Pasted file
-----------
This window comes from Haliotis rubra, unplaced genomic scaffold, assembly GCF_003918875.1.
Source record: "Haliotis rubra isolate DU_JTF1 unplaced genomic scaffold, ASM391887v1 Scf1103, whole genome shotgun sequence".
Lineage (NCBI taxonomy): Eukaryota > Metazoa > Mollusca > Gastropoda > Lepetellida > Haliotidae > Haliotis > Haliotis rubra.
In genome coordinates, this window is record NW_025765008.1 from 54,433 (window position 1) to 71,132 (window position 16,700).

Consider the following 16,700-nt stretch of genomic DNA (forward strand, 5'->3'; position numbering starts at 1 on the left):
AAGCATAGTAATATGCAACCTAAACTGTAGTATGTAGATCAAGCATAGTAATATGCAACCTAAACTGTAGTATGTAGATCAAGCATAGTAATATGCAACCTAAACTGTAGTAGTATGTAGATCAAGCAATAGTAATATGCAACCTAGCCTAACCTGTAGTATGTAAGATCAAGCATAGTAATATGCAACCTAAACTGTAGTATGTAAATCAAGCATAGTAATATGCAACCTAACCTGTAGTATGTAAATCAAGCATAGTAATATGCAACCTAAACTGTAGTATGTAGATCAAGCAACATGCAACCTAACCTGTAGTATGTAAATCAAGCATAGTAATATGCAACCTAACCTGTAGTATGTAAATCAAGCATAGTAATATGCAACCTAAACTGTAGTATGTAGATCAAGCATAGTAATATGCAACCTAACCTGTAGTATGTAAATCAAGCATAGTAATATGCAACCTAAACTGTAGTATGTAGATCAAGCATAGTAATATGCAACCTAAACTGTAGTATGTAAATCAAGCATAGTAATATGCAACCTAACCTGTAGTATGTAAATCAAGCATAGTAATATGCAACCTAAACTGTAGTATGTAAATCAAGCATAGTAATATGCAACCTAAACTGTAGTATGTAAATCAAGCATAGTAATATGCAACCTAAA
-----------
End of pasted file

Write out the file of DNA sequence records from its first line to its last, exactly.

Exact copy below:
This window comes from Haliotis rubra, unplaced genomic scaffold, assembly GCF_003918875.1.
Source record: "Haliotis rubra isolate DU_JTF1 unplaced genomic scaffold, ASM391887v1 Scf1103, whole genome shotgun sequence".
Lineage (NCBI taxonomy): Eukaryota > Metazoa > Mollusca > Gastropoda > Lepetellida > Haliotidae > Haliotis > Haliotis rubra.
In genome coordinates, this window is record NW_025765008.1 from 54,433 (window position 1) to 71,132 (window position 16,700).

Consider the following 16,700-nt stretch of genomic DNA (forward strand, 5'->3'; position numbering starts at 1 on the left):
AAGCATAGTAATATGCAACCTAAACTGTAGTATGTAGATCAAGCATAGTAATATGCAACCTAAACTGTAGTATGTAGATCAAGCATAGTAATATGCAACCTAAACTGTAGTAGTATGTAGATCAAGCAATAGTAATATGCAACCTAGCCTAACCTGTAGTATGTAAGATCAAGCATAGTAATATGCAACCTAAACTGTAGTATGTAAATCAAGCATAGTAATATGCAACCTAACCTGTAGTATGTAAATCAAGCATAGTAATATGCAACCTAAACTGTAGTATGTAGATCAAGCAACATGCAACCTAACCTGTAGTATGTAAATCAAGCATAGTAATATGCAACCTAACCTGTAGTATGTAAATCAAGCATAGTAATATGCAACCTAAACTGTAGTATGTAGATCAAGCATAGTAATATGCAACCTAACCTGTAGTATGTAAATCAAGCATAGTAATATGCAACCTAAACTGTAGTATGTAGATCAAGCATAGTAATATGCAACCTAAACTGTAGTATGTAAATCAAGCATAGTAATATGCAACCTAACCTGTAGTATGTAAATCAAGCATAGTAATATGCAACCTAAACTGTAGTATGTAAATCAAGCATAGTAATATGCAACCTAAACTGTAGTATGTAAATCAAGCATAGTAATATGCAACCTAAA